What’s the UK’s most stressful job?

Did you know: senior managers just below board level are the most stressed in the UK CREDIT: GETTY

From clergymen to CEOs, the Telegraph and Channel 5 take a closer look at the most stressful jobs in the UK.

When it comes to the workplace, a Telegraph and Channel 5 survey released in tandem with Channel 5’s new series, Rich House, Poor House, has found that despite the stereotype of the stressed-out chief executive chained to a desk, being near the top of the career ladder may leave you feeling less worried about your job.

Those earning £100,000 or more – the Rich House side of the street – are, in fact, the happiest group in the country, suggesting the old adage that money can’t buy you happiness didn’t quite get it right – but there were also some more surprising findings from the research.

The UK Happiness Survey, created by the Telegraph and Channel 5, asked 5,800 people across the UK about their happiness and stress levels and how these are connected to their financial situation. Channel 5’s thought-provoking new programme, Rich House, Poor House, explores these issues in more depth as it asks two families at opposite ends of the wealth scale to swap budgets each week and share what they learned about money and happiness with each other.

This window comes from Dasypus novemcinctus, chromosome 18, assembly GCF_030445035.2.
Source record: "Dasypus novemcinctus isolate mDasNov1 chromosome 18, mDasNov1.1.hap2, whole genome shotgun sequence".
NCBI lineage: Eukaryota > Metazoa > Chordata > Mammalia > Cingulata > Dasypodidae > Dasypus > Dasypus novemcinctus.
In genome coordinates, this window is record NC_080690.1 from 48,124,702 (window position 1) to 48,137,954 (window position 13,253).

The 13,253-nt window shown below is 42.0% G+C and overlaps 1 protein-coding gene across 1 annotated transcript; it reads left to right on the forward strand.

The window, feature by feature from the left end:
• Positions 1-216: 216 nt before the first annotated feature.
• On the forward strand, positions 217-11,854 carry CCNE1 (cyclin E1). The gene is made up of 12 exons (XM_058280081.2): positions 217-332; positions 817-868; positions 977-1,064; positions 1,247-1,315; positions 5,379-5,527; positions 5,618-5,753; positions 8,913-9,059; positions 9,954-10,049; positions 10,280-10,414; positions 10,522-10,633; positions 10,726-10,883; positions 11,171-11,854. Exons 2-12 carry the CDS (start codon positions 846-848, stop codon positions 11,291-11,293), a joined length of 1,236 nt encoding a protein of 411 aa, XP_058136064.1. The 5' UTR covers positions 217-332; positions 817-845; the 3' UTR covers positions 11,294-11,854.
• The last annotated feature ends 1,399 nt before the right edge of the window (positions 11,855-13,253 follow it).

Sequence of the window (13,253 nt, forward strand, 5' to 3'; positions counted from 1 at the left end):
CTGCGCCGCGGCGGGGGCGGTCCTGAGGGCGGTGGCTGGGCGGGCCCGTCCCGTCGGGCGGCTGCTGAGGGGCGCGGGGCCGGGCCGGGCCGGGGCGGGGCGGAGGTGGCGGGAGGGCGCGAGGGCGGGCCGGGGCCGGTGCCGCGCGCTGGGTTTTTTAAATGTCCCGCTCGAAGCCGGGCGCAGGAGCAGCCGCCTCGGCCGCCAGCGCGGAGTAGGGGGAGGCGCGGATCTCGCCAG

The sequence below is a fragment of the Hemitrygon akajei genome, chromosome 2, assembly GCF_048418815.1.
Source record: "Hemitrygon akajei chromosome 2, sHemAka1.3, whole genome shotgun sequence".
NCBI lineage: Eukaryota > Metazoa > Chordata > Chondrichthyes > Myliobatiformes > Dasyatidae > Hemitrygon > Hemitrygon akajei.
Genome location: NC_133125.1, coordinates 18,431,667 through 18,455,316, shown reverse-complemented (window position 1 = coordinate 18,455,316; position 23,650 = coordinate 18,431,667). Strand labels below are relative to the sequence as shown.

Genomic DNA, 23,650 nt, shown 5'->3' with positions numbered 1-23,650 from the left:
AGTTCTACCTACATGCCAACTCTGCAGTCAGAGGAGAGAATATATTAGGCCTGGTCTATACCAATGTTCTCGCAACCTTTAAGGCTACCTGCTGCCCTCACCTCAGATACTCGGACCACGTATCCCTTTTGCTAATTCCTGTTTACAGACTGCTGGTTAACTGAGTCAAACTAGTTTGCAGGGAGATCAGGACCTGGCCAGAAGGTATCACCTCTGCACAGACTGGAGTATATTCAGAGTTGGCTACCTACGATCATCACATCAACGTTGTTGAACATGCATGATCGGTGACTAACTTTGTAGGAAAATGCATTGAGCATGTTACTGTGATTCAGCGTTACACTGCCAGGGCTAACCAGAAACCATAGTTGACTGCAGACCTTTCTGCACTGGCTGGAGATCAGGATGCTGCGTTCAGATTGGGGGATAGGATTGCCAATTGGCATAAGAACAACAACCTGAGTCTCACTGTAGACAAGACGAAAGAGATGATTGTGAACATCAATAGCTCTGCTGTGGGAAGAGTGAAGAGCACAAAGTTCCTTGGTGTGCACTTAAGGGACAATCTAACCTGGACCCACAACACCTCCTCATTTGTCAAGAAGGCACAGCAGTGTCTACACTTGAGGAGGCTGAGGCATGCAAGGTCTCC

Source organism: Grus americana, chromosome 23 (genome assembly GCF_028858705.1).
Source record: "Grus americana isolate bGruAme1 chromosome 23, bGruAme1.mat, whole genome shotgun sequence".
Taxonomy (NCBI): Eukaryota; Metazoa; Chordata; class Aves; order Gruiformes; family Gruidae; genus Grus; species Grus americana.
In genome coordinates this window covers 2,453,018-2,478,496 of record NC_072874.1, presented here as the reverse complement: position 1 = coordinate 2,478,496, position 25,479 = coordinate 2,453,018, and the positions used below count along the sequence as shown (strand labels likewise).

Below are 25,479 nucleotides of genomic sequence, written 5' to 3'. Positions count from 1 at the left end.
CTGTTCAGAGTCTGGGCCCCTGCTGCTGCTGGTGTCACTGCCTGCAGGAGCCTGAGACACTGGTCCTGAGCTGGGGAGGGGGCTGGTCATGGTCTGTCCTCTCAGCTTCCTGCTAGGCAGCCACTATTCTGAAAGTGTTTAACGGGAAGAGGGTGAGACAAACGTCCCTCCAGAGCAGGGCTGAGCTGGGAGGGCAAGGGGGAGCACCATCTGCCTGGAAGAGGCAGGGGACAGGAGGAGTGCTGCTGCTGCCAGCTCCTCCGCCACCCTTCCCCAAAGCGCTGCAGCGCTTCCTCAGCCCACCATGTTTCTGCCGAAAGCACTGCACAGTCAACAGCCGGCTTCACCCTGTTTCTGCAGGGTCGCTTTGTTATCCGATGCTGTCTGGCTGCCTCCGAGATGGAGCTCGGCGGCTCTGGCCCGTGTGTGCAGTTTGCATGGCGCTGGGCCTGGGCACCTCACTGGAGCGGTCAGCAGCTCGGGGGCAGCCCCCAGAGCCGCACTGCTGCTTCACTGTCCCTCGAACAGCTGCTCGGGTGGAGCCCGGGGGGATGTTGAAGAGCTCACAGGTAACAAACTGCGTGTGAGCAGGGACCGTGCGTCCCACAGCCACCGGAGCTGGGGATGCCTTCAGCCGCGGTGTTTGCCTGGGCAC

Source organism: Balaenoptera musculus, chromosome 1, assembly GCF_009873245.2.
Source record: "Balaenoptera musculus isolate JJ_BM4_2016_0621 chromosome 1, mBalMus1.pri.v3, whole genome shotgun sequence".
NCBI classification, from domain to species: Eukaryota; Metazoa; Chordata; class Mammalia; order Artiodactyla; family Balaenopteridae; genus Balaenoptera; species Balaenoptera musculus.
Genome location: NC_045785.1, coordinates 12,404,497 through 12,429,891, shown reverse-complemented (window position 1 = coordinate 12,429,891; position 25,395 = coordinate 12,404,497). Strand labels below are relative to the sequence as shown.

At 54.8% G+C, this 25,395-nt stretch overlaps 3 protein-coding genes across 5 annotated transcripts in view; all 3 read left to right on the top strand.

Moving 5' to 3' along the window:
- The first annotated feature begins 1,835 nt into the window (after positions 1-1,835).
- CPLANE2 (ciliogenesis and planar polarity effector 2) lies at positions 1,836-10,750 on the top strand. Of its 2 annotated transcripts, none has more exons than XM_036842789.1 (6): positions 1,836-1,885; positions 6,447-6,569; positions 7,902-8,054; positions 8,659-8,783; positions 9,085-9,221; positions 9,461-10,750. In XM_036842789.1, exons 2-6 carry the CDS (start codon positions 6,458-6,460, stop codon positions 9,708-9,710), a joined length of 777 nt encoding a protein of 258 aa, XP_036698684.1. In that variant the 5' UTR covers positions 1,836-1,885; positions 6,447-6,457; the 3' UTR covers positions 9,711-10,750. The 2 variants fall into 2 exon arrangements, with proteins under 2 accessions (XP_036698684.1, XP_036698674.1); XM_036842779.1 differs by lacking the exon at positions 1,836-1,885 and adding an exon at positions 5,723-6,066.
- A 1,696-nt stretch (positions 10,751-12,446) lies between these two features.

A happy C-Suite

The so called “C-suite” – those at the top of the corporate tree who are more likely to live in a “Rich House” and have job titles beginning with “C” such as CEO, CFO and CIO – are the least stressed group in the UK, according to the Telegraph and Channel 5’s UK Happiness Survey.

However, those senior managers toiling just below board level were the most stressed, suggesting that people living in the squeezed middle of the employment world are still finding working life difficult.

The figures suggest there is an income “sweet spot” where earners find life less stressful despite not having a huge bank balance.

Stress and income level

The poorest respondents – those earning under £19,000 – reported some of the highest stress levels. Meanwhile, those earning between £60,000 and £100,000 a year were not far behind. However, there was a huge drop in stress levels for the income group earning between £20,000 and £40,000, which may suggest that this level of pay – which corresponds with the UK average – may be enough to keep stress at bay.

Stress levels rose dramatically when earnings tipped over £40,000, and remained high for all other income groups.

However, despite reporting higher stress levels, those on higher wages also felt happier. Those earning more than £100,000 were the happiest group (no surprises there), followed by those earning £60,000 to £100,000, then those earning between £40,000 and £60,000. But will Rich House, Poor House also find the wealthiest people are the happiest, or could there be more surprising results once the families have swapped homes for a week?

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Source By http://www.telegraph.co.uk

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